Tuesday, February 09, 2010
It's long been a fantasy of mine that I would come to participate in a sporting event for the first time and show a natural ability. This fantasy also applies to other things, like singing (that really is a fantasy. I've heard myself sing). Sadly, this fantasy has never become reality-until now! You heard me right. Saturday night, Kevin and I and our friends, Julie and Mitchell, went out to a Learn to Curl clinic and, after a short introduction, played our first game. Half-way through the game our instructor took us aside and told us he has never seen a group with such a natural athleticism for Curling. We thought he was just blowing smoke, but after looking around at the 21 other people playing on the other sheets, he was right. We were much better than all of them! Really. There were people falling over, no stones were making it into the house (the bullseye on the ice) and here we were delivering stones and knocking our opponents out.
Now, lest you think the ancient Scottish game of Curling is not a sport, consider the beer drinking. Beer drinking is a common denominator of every sport. And where else is beer drinking the expected outcome of the game? Where else can you call the "Mercy Rule" and the winner will buy you a beer as part of the "brotherhood of Curling"? Now, it's true that I'm not a big beer drinker. Beer is a taste I have not fully acquired, although I have discovered that I do like Labatt's Blue (Ribbon- that's for you, Julie). But what I do like about it is the camaraderie of sitting down to a beer together. It's a lot like having a coffee with a good girlfriend. The clinking together of two bottle necks is something that makes me feel good. Weird, I know. But I digress.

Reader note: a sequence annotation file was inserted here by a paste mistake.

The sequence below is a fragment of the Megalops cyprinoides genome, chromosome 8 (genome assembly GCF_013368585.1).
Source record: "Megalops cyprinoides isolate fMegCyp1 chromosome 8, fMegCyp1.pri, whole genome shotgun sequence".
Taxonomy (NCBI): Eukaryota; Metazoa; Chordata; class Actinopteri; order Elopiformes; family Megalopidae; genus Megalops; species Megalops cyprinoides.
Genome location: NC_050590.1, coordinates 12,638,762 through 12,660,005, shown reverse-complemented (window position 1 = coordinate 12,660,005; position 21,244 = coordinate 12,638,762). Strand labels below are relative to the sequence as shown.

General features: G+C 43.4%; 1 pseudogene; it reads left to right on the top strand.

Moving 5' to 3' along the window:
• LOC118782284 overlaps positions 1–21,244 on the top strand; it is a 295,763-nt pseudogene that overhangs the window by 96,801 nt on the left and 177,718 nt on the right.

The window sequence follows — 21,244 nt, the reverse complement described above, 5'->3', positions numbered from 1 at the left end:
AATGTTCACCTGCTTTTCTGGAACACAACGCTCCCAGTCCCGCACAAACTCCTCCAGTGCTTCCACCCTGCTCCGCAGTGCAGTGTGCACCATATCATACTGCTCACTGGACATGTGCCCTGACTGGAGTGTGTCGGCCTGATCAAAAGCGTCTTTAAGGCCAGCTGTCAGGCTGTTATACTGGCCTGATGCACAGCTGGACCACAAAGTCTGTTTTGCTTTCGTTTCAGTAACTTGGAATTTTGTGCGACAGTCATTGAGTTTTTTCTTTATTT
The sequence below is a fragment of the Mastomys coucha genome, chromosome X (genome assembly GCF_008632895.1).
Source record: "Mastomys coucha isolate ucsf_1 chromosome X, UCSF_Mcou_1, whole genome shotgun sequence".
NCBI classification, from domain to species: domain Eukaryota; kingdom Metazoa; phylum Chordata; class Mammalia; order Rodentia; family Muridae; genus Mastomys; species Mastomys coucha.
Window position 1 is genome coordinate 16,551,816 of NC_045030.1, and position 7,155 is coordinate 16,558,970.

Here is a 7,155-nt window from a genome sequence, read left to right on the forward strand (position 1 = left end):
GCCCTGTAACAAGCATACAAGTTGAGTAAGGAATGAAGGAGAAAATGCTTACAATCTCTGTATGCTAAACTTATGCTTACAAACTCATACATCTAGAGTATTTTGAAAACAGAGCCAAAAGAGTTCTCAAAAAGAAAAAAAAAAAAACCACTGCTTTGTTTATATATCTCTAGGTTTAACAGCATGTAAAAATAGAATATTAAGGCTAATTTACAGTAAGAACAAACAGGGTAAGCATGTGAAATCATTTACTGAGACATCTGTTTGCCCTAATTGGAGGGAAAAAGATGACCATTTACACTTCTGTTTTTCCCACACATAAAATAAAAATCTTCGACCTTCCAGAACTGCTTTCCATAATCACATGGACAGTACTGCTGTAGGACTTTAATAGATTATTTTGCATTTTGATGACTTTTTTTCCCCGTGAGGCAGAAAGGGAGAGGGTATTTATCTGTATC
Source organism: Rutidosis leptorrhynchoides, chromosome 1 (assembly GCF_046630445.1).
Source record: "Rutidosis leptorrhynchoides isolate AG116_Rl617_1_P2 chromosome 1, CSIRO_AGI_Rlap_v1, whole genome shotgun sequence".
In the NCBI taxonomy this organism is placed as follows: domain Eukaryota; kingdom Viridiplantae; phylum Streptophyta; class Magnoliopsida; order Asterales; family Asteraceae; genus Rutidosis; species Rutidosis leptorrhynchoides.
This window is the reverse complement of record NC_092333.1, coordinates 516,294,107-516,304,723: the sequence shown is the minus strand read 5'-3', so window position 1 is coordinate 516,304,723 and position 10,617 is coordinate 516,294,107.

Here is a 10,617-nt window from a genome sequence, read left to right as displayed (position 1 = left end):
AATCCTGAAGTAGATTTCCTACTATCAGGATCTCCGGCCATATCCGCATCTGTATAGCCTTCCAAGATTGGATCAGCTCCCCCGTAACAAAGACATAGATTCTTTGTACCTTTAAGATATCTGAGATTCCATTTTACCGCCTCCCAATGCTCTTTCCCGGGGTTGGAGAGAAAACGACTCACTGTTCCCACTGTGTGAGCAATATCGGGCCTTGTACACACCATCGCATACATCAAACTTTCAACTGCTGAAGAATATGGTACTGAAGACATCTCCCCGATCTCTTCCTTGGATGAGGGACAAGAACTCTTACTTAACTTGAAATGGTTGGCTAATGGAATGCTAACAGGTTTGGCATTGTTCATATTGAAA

Sweeping stones is hard! It's actual exercise. You're running sideways on ice while leaning into a broom and pushing it back and forth in short sweeps. That ain't easy! Delivering a stone out of the hack with the right weight and curl is challenging, especially if you don't want to fall over. You gotta be limber to get down there and your tweaky knee better hold out!
Our recruiter- I mean instructor, Rick shared with us the many of the wonderful things in the culture of Curling: Curling is a brotherhood. Before and after each game, the opponents shake hands and wish each other "good curling". There are no officials. It's an honor game, like golf. You call your own fouls. The winner buys the first round. He told us of the friendliness of the members, willingness of curling clubs in other cities to host people in their homes for tournaments called bonspiels, the welcoming of traveling curlers in other clubs. He said that if he was in Canada and his car broke down, he'd call the local Curling club. They'd tow his car, put him up and if he forgot his Curling shoes, would find him some shoes to borrow. He painted a pretty picture. We were feeling like college recruits. I must say, Rick is good in the living room.
Ever since that day, I've been thinking about curling. I can't get enough. I've even been dreaming of it! I think all 4 of us would like to join the instructional league and learn how to do it better. I think we could be contenders! Sadly, with 7 kids under the age of 9 between us, the day we can do this is at least 5 years away, when the oldest of the kids will be old enough to babysit the younger ones. Oh, well. In the meantime, we've got the 2010 Winter Olympics and a fridge full of beer!